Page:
massacre, and the others
disavowing what he did and seeing no alternative
but to accept the
restoration of the functioning of central government
offices and
institutions in their areas as the price for the government
into a dialogue with them. Again, a small, symbolic thing, but of
extreme importance: formal, official, and on the ground recognition by
wannabe leaders of a slaveholder's rebellion of the
sovereignty and
authority of the central government headed by
compaņero Presidente Evo
Morales over the entire territory of
the Bolivian nation.

Venezuela is, of course, a different
matter. The revolutionary
government is firmly in control. Vivanco's
rehash of trumped up charges and
long since discredited horror
stories might, at most, send a message to the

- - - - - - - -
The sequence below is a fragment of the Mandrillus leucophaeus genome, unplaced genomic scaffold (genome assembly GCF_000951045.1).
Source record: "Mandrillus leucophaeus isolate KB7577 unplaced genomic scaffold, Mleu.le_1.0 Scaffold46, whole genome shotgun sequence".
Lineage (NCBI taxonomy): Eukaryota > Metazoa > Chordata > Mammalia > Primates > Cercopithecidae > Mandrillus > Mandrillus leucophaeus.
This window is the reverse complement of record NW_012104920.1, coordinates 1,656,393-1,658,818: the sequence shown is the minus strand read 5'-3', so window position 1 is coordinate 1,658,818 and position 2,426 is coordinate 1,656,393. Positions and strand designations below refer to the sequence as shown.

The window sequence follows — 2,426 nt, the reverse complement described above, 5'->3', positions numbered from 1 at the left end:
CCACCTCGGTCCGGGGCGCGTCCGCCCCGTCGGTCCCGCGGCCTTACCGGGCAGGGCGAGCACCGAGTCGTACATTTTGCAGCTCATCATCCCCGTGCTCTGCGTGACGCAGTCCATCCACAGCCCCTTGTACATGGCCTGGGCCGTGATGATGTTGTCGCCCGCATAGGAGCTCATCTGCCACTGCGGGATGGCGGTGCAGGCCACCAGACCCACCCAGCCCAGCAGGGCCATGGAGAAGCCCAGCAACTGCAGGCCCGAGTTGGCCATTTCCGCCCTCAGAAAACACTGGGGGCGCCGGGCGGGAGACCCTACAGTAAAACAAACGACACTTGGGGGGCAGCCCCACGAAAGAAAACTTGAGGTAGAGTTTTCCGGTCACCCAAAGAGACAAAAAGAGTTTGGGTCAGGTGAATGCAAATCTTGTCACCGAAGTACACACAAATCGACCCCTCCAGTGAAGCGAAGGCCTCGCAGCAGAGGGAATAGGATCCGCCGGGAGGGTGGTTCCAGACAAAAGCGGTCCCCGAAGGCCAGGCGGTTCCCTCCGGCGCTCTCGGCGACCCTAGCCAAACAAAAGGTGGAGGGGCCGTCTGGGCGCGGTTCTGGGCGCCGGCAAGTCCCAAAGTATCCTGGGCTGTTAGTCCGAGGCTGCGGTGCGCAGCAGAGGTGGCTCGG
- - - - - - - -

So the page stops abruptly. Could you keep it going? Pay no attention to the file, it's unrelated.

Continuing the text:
opposition that
Washington --however distracted by its collapsing financial
is still with them (for whatever that may be worth by Monday

But it also shows regular working people in
Venezuela that Chávez is
right, their real enemy is U.S.
imperialism. For while Vivanco may speak
with a Chilean accent, the
real provenance of his provocation was there,
printed quite plainly
in the booklet detailing Chavez's supposed "abuses"
he handed out to journalists: "Made in USA."


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Received on Thu Sep 25 14:39:20 2008